Saturday, May 21, 2011

Being Smart Smarts

I have spent this past week looking for a summer job.  I finally broke down and went to a temp agency.  As part of the application process, I had to write a paragraph about my most recent experience with technology using 100 words or less.  I decided I would write about my new purchase of a smart phone even though I decided to return it as I balanced my finances.  I wrote something like this:

I recently bought a smart phone.  What makes a smart phone smart?  I was able to track expenses, email, listen to music, and flip through hundreds of photos with just the swipe of a finger.  My connection to the world literally fit in my back pocket.  The only dumb part was my timing.  I purchased the phone after my job with the University ended.  As I reviewed my finances, I realized I had to return the phone.  How has my week without my smart phone gone?  It really smarts.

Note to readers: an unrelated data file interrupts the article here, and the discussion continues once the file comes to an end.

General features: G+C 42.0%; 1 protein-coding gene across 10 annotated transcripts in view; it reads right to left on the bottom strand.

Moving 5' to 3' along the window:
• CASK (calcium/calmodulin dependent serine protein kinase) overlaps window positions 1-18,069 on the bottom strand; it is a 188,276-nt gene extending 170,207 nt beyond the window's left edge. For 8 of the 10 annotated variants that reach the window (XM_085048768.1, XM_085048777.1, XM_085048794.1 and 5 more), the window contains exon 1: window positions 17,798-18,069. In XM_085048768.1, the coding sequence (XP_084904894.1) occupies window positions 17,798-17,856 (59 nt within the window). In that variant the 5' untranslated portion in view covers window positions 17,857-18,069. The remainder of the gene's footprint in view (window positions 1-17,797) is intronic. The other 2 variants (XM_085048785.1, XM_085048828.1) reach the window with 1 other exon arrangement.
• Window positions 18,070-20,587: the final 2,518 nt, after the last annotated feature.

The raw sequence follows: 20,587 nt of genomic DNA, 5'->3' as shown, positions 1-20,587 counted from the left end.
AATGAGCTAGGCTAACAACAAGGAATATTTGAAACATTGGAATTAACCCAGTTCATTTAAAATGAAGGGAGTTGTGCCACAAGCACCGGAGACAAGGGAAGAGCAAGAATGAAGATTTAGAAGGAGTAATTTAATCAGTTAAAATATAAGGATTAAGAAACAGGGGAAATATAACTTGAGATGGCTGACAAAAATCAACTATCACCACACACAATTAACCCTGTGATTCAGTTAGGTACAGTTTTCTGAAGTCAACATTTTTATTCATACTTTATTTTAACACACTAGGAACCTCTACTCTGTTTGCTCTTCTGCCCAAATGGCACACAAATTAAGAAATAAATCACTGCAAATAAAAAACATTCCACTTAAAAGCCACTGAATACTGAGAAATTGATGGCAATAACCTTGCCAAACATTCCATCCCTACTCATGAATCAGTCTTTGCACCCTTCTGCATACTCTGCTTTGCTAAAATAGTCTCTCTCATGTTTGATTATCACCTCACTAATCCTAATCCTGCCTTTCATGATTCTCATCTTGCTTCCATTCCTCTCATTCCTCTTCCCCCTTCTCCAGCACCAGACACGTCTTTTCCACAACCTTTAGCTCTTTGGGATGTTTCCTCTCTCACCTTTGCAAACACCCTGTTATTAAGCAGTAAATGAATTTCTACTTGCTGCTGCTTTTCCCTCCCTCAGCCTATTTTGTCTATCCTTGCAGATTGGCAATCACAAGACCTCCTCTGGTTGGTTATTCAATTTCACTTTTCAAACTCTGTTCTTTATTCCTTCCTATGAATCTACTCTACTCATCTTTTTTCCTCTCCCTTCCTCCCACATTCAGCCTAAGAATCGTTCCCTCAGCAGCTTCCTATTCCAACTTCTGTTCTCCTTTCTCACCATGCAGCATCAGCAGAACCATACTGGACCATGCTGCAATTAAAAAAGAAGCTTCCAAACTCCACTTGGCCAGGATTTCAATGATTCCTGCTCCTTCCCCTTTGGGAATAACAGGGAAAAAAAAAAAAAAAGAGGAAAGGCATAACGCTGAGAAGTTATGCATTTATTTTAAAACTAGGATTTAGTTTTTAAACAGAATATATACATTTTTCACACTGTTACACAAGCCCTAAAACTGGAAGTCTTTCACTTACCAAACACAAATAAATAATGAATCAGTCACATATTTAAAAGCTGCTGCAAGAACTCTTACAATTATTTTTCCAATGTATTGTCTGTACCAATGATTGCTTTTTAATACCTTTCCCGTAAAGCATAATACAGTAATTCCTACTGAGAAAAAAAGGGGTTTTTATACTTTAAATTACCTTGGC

I was particularly pleased with my usage of the verb 'smarts' at the end.  I felt it really tied the paragraph together.  The agent reviewed my writing sample and called me to her desk. 

"Charlotta, let's review your last sentence.  I think you meant to say 'It was really smart'."
"No.  I was actually going for a play on words.  See, the word 'smarts' actually means to sting or to hurt."
"So, it should read 'It was smart'?"
"No.  'It smarts.'  You know, 'it hurts, it stings'."
"Oh.  Do you want to change it to 'It hurts'?"
"No.  Does it not make sense that I'm making a play on words?"
"I just think you need a verb.  'It is smart'."
"Okay, let's change it."

We changed it to "Taking it back was smart."

I find it funny that I was made to feel dumb over the word smart. 

And that, my friends, really smarts.